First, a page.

De Pere parks could be going to the dogs
By Lee Reinsch
DE PERE – De Pere may be getting ready to chew over its policy on dogs in parks.
About a year ago, Brown County began allowing well-behaved leashed dogs in county parks.
All county parks are considered to be on-leash, dog-friendly parks except Barkhausen Waterfowl Preserve, trails north of Lineville Road, and the Reforestation Camp, although dogs are allowed on trails south of Lineville Road.
Playground areas, picnic areas, buildings and most organized events in county parks are off-limits to dogs.
De Pere resident and Brown County Supervisor Jim Kneiszel, who represents District 19 encompassing De Pere’s east side, told the De Pere parks board Sept. 19 the county’s relaxed policy has been received with favorable feedback.
“More and more people view their pets as part of the family, and they truly appreciate being able to go to more places with their pets,” Kneiszel said.
He also spoke as a private citizen and member of Wisconsin Boston Terrier Rescue, which walks dogs 5 miles a day.
Kneiszel asked De Pere to consider allowing dogs on leashes in city parks, especially grassy areas.
“I’d like to be able to walk through the parks with my dog,” he said. “I don’t think it would be any different from what we have now; I see dogs in the parks and I know they’re not supposed to be there.”
De Pere, for the most part, doesn’t allow dogs in city parks, other than in certain areas of Voyageur Park, and in parks where they are sanctioned as part of the city’s goose patrol program.
Leashed dogs are permitted on the downtown riverwalk and on trail systems such as East River Trail and Preserve Trail.
It would be good to get dogs off pavements when it’s hot out, he said.
“It’s not advisable to walk them 2 to 3 miles on hot sidewalks; it’s not good for the pads of their feet,” Kneiszel said.
Opening more areas would give canines and their humans the opportunity to spend more time outdoors in a natural setting.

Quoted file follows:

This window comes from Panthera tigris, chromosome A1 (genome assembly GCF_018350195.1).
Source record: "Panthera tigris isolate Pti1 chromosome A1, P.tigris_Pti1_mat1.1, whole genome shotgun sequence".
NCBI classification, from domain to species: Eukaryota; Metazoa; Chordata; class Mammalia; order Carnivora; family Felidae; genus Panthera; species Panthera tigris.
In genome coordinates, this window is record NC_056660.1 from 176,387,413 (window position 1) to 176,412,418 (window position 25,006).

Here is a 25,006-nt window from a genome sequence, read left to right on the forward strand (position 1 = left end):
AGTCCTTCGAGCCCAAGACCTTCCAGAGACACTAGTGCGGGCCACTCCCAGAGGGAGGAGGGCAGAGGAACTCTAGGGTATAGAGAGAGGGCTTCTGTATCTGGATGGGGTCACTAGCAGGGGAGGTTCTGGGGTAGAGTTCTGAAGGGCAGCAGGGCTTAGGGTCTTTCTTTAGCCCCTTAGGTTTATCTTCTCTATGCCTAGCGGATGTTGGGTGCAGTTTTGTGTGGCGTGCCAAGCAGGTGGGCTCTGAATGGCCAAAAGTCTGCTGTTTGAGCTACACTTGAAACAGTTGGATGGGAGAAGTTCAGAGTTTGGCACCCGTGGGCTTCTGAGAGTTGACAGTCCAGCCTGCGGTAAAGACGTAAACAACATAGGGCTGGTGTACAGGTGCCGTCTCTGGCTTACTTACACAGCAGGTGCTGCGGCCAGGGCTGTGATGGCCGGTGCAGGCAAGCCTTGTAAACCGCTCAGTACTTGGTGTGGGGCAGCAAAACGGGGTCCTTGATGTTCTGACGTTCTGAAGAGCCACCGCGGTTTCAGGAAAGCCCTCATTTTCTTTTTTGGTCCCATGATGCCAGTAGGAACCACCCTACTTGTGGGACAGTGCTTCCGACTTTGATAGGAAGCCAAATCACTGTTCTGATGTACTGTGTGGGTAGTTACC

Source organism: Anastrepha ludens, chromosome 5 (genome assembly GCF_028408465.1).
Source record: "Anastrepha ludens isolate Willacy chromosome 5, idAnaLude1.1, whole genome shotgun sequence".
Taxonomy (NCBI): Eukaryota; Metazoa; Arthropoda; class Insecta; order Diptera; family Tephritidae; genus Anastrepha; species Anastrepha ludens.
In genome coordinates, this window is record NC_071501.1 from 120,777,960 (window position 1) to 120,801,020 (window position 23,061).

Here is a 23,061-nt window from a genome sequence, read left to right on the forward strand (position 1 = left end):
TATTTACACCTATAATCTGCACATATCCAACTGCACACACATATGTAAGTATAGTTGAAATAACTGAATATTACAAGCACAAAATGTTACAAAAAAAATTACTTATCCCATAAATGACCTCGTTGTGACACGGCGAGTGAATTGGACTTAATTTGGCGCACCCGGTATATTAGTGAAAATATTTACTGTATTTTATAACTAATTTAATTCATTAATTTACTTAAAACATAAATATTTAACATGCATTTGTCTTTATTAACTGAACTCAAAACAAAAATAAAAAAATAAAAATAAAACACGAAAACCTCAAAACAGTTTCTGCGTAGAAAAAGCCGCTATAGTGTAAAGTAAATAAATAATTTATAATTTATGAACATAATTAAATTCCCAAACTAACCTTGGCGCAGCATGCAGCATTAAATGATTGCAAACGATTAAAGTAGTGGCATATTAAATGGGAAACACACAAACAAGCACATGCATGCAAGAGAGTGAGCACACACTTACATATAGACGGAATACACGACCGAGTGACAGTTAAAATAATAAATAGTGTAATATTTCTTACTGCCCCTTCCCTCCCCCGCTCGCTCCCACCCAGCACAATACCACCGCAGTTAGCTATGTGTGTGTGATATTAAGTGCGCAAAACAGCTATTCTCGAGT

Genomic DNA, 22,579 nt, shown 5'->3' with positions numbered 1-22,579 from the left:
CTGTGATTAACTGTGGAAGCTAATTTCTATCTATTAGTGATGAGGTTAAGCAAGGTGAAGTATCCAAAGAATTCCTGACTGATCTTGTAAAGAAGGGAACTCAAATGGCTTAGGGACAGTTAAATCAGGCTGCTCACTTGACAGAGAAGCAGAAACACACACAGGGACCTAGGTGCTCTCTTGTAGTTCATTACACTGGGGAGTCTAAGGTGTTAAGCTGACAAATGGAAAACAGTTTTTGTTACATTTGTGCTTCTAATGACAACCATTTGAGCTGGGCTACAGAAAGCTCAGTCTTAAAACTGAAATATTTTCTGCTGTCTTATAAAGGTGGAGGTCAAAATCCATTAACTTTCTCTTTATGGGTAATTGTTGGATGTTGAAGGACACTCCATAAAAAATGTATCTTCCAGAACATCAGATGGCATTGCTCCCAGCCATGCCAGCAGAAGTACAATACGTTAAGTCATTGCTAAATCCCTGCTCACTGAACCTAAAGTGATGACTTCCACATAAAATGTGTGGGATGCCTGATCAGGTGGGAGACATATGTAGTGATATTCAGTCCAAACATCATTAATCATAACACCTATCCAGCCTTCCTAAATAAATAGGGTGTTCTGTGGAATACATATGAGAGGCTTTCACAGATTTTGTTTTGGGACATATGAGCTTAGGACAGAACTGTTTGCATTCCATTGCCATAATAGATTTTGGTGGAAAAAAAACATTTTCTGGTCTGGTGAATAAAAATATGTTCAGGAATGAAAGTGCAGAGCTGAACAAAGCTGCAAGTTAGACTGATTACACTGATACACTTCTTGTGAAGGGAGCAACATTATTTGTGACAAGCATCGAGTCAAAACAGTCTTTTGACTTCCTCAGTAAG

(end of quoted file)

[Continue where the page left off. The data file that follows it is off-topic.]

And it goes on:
He said De Pere could use the opportunity to clarify its enforcement rules and encourage people to license their dogs.
“From what I can see, about 1 percent of people register their pets,” he said.
Licenses should be clearly displayed, leashes should be 5 to 8 feet long maximum and non-retractable.
Retractable leashes are no longer seen as safe, he said. And, of course, owners should clean up after their dogs.
Marty Kosobucki, director of Parks, Recreation and Forestry, said he wanted to discuss the issue and bring it back to a future parks board meeting for a vote.
As points of reference, he cited some policies of neighboring communities:
• Allouez and Ashwaubenon allow dogs in village parks, but not park buildings, picnic areas, playgrounds or sports fields.
• In Howard, dogs on leashes no longer than 8-feet are welcome in village parks, and on park roads, sidewalks, trails and natural areas where they don’t interfere with human park users. Dogs aren’t allowed in park shelters, picnic areas, buildings, play areas, athletic fields or at public events.
• Bellevue doesn’t allow dogs in its parks, with the exception of the village’s dog park and on the East River Trail.
• Green Bay doesn’t allow them in parks, although pet owners can walk them on leashes no longer than 7-feet around park perimeters, pass-through walkways, parking lots or designated trails.
Kosobucki said De Pere’s park makeup is similar to Ashwaubenon’s in number of sports fields, while Brown County has more natural areas.
He said user groups such as youth sports teams are mixed in their opinions about dogs in parks.